One of the greatest challenges facing police in the current political climate is dealing with the aftermath of shooting down violent offenders, whom much of the public sees as martyrs–even when these individuals endangered the lives of police officers.
According to the Washington Times, Georgia Tech college police shot down a knife-wielding student who continued to advance on the officers and refused to drop his weapon. The slain student identified as gender “nonbinary” and was president of the campus Pride Alliance.
The fatal confrontation was caught on camera by student onlookers. The attacker, 21-year-old engineering student Scott Schultz, can be seen approaching the campus police while holding a knife in his hand.
The officers repeatedly instructed Schultz to drop the weapon, but he refused. The young student can be heard shouting “shoot me!” Eventually, one of the campus police shot him down as he drew near, knife still in hand.
The incident began early Sunday morning, when police received a call about an armed man with a knife and gun. When they arrived on the scene, they encountered Schultz, who fit the description provided by the 911 caller.
As the Washington Post reports, Schultz himself was the one who made the phone call. The student had informed police of a suspicious “white male, with long blond hair, white T-shirt & blue jeans who is possibly intoxicated, holding a knife and possibly armed with a gun on his hip.”
Investigators who examined Schultz’s body found that the weapon on his person was a multipurpose tool containing a knife. However, no firearms were found on the student. Further developments led police to believe Schultz committed “suicide by cop.”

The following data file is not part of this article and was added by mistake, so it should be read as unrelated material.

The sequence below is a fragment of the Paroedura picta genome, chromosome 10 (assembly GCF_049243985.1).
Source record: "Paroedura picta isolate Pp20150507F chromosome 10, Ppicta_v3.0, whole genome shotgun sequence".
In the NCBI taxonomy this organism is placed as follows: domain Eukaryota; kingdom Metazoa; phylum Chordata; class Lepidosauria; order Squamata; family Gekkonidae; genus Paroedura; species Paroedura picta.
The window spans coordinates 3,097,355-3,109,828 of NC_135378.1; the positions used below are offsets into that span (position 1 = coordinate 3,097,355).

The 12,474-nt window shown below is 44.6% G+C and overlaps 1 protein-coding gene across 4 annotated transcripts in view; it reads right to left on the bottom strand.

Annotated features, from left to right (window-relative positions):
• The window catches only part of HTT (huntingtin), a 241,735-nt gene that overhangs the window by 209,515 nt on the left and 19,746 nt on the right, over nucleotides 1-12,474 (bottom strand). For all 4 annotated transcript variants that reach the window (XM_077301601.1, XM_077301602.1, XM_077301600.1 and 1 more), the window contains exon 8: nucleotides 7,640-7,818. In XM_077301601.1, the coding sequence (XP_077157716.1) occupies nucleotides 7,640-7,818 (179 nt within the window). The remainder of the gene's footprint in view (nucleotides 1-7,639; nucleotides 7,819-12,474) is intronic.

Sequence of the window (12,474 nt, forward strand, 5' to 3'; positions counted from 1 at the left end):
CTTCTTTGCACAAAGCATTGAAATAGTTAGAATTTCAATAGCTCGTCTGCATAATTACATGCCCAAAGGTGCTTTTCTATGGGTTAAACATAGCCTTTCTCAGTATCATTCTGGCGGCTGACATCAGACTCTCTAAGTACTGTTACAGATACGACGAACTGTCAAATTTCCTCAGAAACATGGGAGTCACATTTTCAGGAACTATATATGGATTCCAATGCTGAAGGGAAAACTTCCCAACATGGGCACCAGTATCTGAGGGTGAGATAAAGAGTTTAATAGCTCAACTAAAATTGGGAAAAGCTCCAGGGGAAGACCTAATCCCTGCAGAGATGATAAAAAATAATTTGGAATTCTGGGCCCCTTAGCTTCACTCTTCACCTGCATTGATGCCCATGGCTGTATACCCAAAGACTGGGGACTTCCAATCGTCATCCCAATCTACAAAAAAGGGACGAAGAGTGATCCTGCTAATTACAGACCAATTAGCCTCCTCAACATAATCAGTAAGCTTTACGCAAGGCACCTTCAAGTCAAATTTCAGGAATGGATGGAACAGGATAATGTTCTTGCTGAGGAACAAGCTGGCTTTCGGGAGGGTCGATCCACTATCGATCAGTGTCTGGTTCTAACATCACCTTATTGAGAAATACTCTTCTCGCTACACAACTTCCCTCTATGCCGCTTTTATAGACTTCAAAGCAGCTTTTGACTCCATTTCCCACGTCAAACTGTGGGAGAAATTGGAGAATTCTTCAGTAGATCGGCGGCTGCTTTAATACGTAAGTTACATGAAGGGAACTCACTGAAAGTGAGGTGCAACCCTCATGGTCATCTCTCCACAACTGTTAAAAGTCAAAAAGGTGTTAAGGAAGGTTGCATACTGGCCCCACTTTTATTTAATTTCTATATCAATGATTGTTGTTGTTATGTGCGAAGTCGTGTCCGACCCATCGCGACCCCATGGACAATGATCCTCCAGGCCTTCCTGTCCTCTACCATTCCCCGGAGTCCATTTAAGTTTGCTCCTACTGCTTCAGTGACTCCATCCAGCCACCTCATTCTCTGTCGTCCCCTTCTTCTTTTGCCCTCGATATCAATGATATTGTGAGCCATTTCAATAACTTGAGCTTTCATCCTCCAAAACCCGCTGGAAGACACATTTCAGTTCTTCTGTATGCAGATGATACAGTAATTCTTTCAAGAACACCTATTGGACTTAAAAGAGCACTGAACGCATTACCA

As covered by the Daily Caller, Schultz left behind three suicide notes in his dormitory. He had a history of mental illness and was an open member of the LGBT community, personally identifying as “bisexual, nonbinary and intersex.”
Schultz changed his name from the given “Scott” to the more gender ambiguous “Scout.” He did not consider himself male or female, and preferred to be referred to with the pronouns “they” and “them” rather than “he” or “she.” Schultz’s parents seemingly encouraged his lifestyle choice. She called her child a good student, saying “they always worried [they were] going to fail a test but got all A’s and only two B’s at Tech.”
Schultz’s parents blame Georgia Tech campus police for using lethal force. The officer fired at Schultz in the chest with a shot that proved lethal. As NY Daily News notes, the student’s father at a press conference Monday asked, “Why did you have to shoot? Why did you kill my son?” The family lawyer says Schultz was having a mental breakdown.
Schultz’s family are not the only ones blaming the police. According to CNN, a group of about 50 protesters marched outside the campus police station on Monday. They lit a police car on fire and injured two officers. Three arrests were made in connection with inciting a riot and battery of an officer.
The killing of Scott Schultz raises questions about mental illness, particularly its prevalence in the LGBT community. It remains to be seen whether the political Left will be willing to have that discussion or opt to put the blame solely on law enforcement.
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